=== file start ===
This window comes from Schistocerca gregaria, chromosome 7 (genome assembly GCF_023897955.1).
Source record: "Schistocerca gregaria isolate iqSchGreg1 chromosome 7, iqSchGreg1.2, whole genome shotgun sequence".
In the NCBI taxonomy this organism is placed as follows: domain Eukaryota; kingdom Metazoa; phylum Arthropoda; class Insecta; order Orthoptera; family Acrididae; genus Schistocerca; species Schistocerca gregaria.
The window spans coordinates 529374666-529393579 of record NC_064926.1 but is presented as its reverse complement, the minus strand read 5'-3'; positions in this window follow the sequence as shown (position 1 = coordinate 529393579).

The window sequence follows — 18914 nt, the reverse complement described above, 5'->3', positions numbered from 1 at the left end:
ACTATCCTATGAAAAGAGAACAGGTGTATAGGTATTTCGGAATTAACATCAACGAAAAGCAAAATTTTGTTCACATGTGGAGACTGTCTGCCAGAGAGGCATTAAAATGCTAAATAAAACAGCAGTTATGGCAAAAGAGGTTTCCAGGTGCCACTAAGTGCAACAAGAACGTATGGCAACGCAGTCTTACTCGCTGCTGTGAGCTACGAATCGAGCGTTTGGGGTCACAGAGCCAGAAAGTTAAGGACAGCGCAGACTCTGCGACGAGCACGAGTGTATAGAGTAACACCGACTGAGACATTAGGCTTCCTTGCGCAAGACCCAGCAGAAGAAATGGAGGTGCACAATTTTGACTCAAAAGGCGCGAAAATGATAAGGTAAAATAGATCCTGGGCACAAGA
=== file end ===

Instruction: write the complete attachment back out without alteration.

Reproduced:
This window comes from Schistocerca gregaria, chromosome 7 (genome assembly GCF_023897955.1).
Source record: "Schistocerca gregaria isolate iqSchGreg1 chromosome 7, iqSchGreg1.2, whole genome shotgun sequence".
In the NCBI taxonomy this organism is placed as follows: domain Eukaryota; kingdom Metazoa; phylum Arthropoda; class Insecta; order Orthoptera; family Acrididae; genus Schistocerca; species Schistocerca gregaria.
The window spans coordinates 529374666-529393579 of record NC_064926.1 but is presented as its reverse complement, the minus strand read 5'-3'; positions in this window follow the sequence as shown (position 1 = coordinate 529393579).

The window sequence follows — 18914 nt, the reverse complement described above, 5'->3', positions numbered from 1 at the left end:
ACTATCCTATGAAAAGAGAACAGGTGTATAGGTATTTCGGAATTAACATCAACGAAAAGCAAAATTTTGTTCACATGTGGAGACTGTCTGCCAGAGAGGCATTAAAATGCTAAATAAAACAGCAGTTATGGCAAAAGAGGTTTCCAGGTGCCACTAAGTGCAACAAGAACGTATGGCAACGCAGTCTTACTCGCTGCTGTGAGCTACGAATCGAGCGTTTGGGGTCACAGAGCCAGAAAGTTAAGGACAGCGCAGACTCTGCGACGAGCACGAGTGTATAGAGTAACACCGACTGAGACATTAGGCTTCCTTGCGCAAGACCCAGCAGAAGAAATGGAGGTGCACAATTTTGACTCAAAAGGCGCGAAAATGATAAGGTAAAATAGATCCTGGGCACAAGA